Bad: "I work on the lived experiences of LGB people in contemporary Britain [why?]. I look particularly at secondary school children [why?], and I use mixed methods to describe their experiences of homophobic bullying [vague]. My PhD is the first full-length study of this topic [so what?]."
Better: "In recent years, significant progress has been made towards equality for lesbian, gay, and bisexual (LGB) people living in Britain. However, young people aged 11-19 who self-identify as LGB are more likely to experience verbal and physical bullying, and they are at significantly greater risk of self-harm and suicide. In my dissertation, I conduct an ethnographic study of a large metropolitan secondary school, in order to identify the factors which lead to homophobic bullying, as well as policies and initiatives which LGB young people find effective in dealing with it."
7) Mind the gap
Be aware that "nobody has studied this topic before" is a very weak justification for a project. Nature may abhor a vacuum, but academia does not. Does it even matter that no previous scholarship exists on this precise topic? Perhaps it never merited all that money and time. What are we unable to do because of this gap? What have we been getting wrong until now? What will we be able to do differently once your project has filled this void?
8) Writing about teaching: avoid list-making
Avoid the temptation of list-making here, too. You don't need to itemise each course you have taught, because I've already read this on your CV, and there's no need to detail every module you would teach at the new department. Similarly, you don't need to quote extensively from student feedback in order to show that you're a great teacher; this smacks of desperation.
A few examples of relevant teaching and the names of some courses you would be prepared to teach will suffice. You should also give me an insight into your philosophy of teaching. What do students get out of your courses? What strategies do you use in your teaching, and why are they effective?
9) Be specific about the department
When explaining why you want to join the department, look out for well-intentioned but empty statements which could apply to pretty much any higher education institution in the world. For example, "I would be delighted to join the department of X, with its world-leading research and teaching, and I see this as the perfect place to develop my career." This won't do.
Deploy your research skills, use the internet judiciously, and identify some specifics. Are there initiatives in the department to which you could contribute, e.g. research clusters, seminar series, outreach events? What about potential collaborators (remembering to say what's in it for them)? What about interdisciplinary links to other departments in the institution?
10) Be yourself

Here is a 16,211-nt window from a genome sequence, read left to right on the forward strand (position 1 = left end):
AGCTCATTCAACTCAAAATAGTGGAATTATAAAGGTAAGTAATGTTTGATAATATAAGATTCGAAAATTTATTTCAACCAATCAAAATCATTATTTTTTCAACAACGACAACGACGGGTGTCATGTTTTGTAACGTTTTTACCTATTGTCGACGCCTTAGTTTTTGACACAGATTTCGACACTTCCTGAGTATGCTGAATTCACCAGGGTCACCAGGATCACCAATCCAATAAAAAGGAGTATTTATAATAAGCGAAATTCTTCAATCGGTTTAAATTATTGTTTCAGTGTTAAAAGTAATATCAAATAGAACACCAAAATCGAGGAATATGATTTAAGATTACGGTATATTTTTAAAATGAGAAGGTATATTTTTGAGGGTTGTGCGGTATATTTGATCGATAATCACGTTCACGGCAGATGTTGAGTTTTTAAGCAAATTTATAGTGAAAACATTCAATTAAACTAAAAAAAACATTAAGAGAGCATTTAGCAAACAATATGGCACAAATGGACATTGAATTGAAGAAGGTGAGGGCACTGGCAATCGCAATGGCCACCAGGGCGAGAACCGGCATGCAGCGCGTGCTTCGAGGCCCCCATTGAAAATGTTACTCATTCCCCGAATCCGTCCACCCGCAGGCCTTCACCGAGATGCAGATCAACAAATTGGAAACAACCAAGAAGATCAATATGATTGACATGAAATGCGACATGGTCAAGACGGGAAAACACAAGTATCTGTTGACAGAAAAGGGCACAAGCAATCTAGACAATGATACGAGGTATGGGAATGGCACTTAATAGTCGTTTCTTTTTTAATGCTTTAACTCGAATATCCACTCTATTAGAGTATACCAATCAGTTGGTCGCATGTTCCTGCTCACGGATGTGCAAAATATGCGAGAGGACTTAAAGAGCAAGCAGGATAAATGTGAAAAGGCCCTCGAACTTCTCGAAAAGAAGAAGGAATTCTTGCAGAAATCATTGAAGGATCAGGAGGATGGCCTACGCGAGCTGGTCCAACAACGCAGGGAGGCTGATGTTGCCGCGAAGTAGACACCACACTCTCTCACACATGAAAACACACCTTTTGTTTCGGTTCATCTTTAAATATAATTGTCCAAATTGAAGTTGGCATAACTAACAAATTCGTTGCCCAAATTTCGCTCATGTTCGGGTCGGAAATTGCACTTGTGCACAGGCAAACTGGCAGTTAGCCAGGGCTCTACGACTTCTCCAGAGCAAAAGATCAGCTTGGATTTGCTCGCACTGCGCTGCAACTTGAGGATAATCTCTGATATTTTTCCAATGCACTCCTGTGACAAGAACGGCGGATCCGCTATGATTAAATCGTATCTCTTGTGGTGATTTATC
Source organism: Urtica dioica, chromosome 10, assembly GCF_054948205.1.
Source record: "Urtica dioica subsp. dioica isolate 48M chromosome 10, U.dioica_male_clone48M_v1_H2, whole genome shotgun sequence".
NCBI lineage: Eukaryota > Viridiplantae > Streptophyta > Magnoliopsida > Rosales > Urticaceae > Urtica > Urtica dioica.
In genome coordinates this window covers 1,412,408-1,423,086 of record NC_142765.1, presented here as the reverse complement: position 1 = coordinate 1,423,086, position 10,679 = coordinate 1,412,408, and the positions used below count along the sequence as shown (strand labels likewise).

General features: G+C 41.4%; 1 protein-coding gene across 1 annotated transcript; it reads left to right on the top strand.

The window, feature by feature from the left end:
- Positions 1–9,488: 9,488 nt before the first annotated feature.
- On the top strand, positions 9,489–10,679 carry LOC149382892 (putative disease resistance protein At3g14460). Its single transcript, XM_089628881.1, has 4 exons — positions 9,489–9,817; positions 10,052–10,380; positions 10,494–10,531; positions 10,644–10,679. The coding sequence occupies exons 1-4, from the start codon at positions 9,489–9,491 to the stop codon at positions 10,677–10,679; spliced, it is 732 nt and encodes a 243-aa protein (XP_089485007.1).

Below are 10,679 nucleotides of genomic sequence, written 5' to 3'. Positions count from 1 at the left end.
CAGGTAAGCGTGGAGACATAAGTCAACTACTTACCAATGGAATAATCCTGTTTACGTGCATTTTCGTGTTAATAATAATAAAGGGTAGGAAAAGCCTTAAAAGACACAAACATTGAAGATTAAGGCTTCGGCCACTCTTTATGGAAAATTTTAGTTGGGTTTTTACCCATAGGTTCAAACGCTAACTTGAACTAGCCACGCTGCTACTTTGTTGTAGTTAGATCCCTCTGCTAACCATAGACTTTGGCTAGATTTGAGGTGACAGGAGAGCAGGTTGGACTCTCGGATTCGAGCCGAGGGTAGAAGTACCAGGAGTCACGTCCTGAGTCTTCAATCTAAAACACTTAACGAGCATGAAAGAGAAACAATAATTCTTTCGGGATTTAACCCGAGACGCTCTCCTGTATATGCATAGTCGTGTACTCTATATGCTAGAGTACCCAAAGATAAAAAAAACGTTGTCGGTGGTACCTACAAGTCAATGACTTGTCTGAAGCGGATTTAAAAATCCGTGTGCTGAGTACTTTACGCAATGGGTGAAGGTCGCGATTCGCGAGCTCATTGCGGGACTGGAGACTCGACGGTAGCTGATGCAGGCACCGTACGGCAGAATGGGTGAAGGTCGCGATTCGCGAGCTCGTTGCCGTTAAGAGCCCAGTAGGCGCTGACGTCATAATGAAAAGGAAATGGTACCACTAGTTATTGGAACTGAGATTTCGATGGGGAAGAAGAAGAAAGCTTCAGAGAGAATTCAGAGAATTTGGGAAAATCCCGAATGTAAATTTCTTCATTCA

It often feels like slim pickings when you're job hunting, and many people feel compelled to apply for pretty much any role which comes up in their area, even if it's not a great fit. But you still need to make the most of who you are, rather than refashioning yourself into an approximation of what you think the selectors want.
If you have a strong track record in quantitative research and you've spotted a job in a department leaning more towards qualitative methods, you might still decide to apply, but there's no point in trying to sell yourself as what you're not. They'll see through it, and you'll have downplayed your genuine successes for no reason.
Instead, make a case for why your achievements should be of interest to the department, for example by demonstrating how statistics would complement their qualitative work. At the end of the day, the best way to get shortlisted is to highlight bona fide achievements that are distinctive to you.
Steve Joy is careers adviser for research staff in the arts, humanities, and social sciences at the University of Cambridge – follow him on Twitter @EarlyCareerBlog
Do you have any tips to add? Share your thoughts in the comments below.
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By Alice Kelly, Ph.D.
Alice Kelly is a Postdoctoral Research Fellow at the University of Oxford. Her academic training has been in the UK and the US. She completed her PhD in English at Cambridge in 2014, with a year as a Fox Fellow at Yale, and before that she studied at Sussex, Reed College (Portland, Oregon), and Oxford. She has taught English and History in the US and the UK. Having applied for academic jobs on both sides of the pond, she understands the challenges and opportunities of being on the transatlantic academic job market. Alongside her academic research on twentieth century literature and culture, she advocates healthy writing practices. At Oxford she founded the TORCH Academic Writing Group, which she has written about in Times Higher Education.
Note from Karen: I met Alice during Kellee’s and my visit to Oxford in Spring 2017. We really hit it off, and I was impressed with her energetic, no-nonsense, and clear-eyed sense of the UK academic job market. I could tell right away that she’d be a wonderful resource for TPII readers and clients looking for jobs there. I requested a series of blog posts, and she has kindly obliged with a four-part series. She will also be serving as an informal consultant on the UK job market. Please welcome Alice, and please do send along your questions!